Stormlizard

Stormlizard

Posted on 03/29/2013


Photo taken on March 29, 2013


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Praying Mantis (Mantis religiosa) Naod 60

Praying Mantis (Mantis religiosa) Naod 60
Photographed on Naoshima, Okayama, Japan using Canon EOS 400 D SLR 17th October 2009

15 comments - The latest ones
Chs Serge
Chs Serge
Une mante religieuse, bien vu
4 years ago.
Stormlizard
Stormlizard
Oui, Merci mon Ami.
4 years ago.
scotsdave
scotsdave
That's a Chinese Mantis which is slightly larger than the US 'preying mantis'. The Chinese Mantis is around 8cm in length whereas the US Mantis is shorter, around 6cm.
Goes to show, not everything in the US is bigger LOL. :D
4 years ago.
Stormlizard
Stormlizard
Actually Dave it is a Japanese one and is 8 inches long, I photographed several shorter species in Naritasan north of Tokyo, they are similar to the ones found in New Zealand
4 years ago.
scotsdave
scotsdave
Looks like a Chinese Mantis! The only reason I know is because there was someone selling the eggs for different mantis' in ebay - for Reptile food!
I didn't know you could even get a `Japanese one. :)
I meant to say inches but for some reason I put cm's; by mistake.
4 years ago.
Stormlizard
Stormlizard
Actually they probably go under many names Dave, they are very common in S.China, Korea, most S E Asian countries too, not to forget USA, NZ etc. Normally they are green, but change to brownish in Autumn in some areas.
4 years ago.
scotsdave
scotsdave
They do go under various names...

Bud Winged Mantis
Parasphendale Agrionina

Chinese Mantis
Tenodera A Sinensis

Thistle/Devils Flower Mantis
Blepharopsis Mendica

Ghost Mantis
Phyllocrania Paradoxa

Devils Flower Mantis
Idolomantis Diabolica

Indian Flower Mantis
Creobroter sp.

Violin/Indian Rose Mantis
Gongylus Gongylodes

Dead Leaf Mantis
Deroplatys Sp.

Orchid Mantis
Hymenopus Coronatus

Spiny Flower Mantis
Pseudocreobotra Wahlbergii

Cryptic Mantis
Sybilla Pretiosa

These are the only ones i know of. Mantids if it's a group of Mantis. ;)
4 years ago.
Stormlizard
Stormlizard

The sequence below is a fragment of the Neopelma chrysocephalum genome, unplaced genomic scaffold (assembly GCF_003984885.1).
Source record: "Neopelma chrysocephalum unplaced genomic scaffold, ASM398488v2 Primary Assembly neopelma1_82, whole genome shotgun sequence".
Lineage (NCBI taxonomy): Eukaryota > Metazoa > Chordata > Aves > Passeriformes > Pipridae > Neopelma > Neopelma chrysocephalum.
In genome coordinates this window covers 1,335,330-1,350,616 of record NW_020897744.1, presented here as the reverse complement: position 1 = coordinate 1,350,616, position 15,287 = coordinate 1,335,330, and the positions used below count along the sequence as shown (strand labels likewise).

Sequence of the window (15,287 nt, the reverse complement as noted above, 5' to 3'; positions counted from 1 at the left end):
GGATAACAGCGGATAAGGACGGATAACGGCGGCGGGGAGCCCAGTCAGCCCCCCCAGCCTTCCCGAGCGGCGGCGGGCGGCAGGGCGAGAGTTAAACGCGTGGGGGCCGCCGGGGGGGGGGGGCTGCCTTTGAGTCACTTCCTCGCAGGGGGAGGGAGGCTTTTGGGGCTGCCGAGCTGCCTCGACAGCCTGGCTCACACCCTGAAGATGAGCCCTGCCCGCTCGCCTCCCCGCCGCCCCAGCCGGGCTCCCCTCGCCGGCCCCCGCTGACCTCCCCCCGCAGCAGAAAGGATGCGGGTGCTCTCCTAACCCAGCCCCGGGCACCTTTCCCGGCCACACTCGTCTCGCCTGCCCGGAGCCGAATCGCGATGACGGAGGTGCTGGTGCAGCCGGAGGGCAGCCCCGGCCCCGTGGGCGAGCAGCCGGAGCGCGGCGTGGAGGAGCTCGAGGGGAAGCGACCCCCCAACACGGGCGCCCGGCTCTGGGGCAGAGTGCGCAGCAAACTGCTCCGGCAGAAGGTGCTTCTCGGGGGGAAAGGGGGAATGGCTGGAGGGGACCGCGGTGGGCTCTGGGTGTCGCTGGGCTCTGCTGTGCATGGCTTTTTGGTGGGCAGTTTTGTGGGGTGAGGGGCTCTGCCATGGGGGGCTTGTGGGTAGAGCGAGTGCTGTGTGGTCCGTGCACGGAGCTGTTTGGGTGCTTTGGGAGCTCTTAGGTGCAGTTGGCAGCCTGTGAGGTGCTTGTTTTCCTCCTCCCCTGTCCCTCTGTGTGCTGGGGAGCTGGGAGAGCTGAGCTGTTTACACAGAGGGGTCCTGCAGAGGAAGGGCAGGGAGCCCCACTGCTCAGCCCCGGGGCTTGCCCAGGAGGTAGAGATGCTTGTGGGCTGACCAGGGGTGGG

Long list.
I've seen them in Japan, (A long and a short species), Korea, Hong Kong, Malasia, Thailand and photos from a friend in NZ (Short bodies species) and another in USA.
4 years ago.
scotsdave
scotsdave
LOL I guess it is. I was going to breed them for food for Rep's. I could have got the eggs for most of the above no problem and for only a few quid for ~6 or 8 but I discovered if I were to do that I'd have to break even or close down for winter time (due to the cold) as I was going to store them in the shed and no way would it be warm enough in there in winter.
The other idea was to get the eggs and sell the young, I know a shop that would have taken them in a second but that closed down.
In the end, I never bothered but there are people still selling mantis eggs and stick insects eggs in ebay as "reptile food".

I never did see the point in keeping a stick insect. you might as well just get a stick. it'd save feeding it! ;)
4 years ago.
Stormlizard
Stormlizard
I think they, like Crickets etc, lay eggs in Autumn, they hatch in Spring, it is however possible that adult insects find a place to sleep through cold periods, need to read up on them. I do know that a friend in North Island NZ always has her house and garden shed full of them in spring. It is most likely the same on Hokkaido where the winters are far from being what we call mild. LOL
4 years ago.
scotsdave
scotsdave
I know they can withstand low temperatures but -20ºc, or lower, I think may just be a bit extreme. ;)
4 years ago.
Tanuki
Tanuki
Good shot of it.
4 years ago.
Stormlizard
Stormlizard
Thanks Alan.
4 years ago.
Jenny McIntyre
Jenny McIntyre
Not too keen on these creepy crawlies
3 years ago.
Stormlizard
Stormlizard
It was on my arm at first, I moved it because the girls went all funny about it.
3 years ago.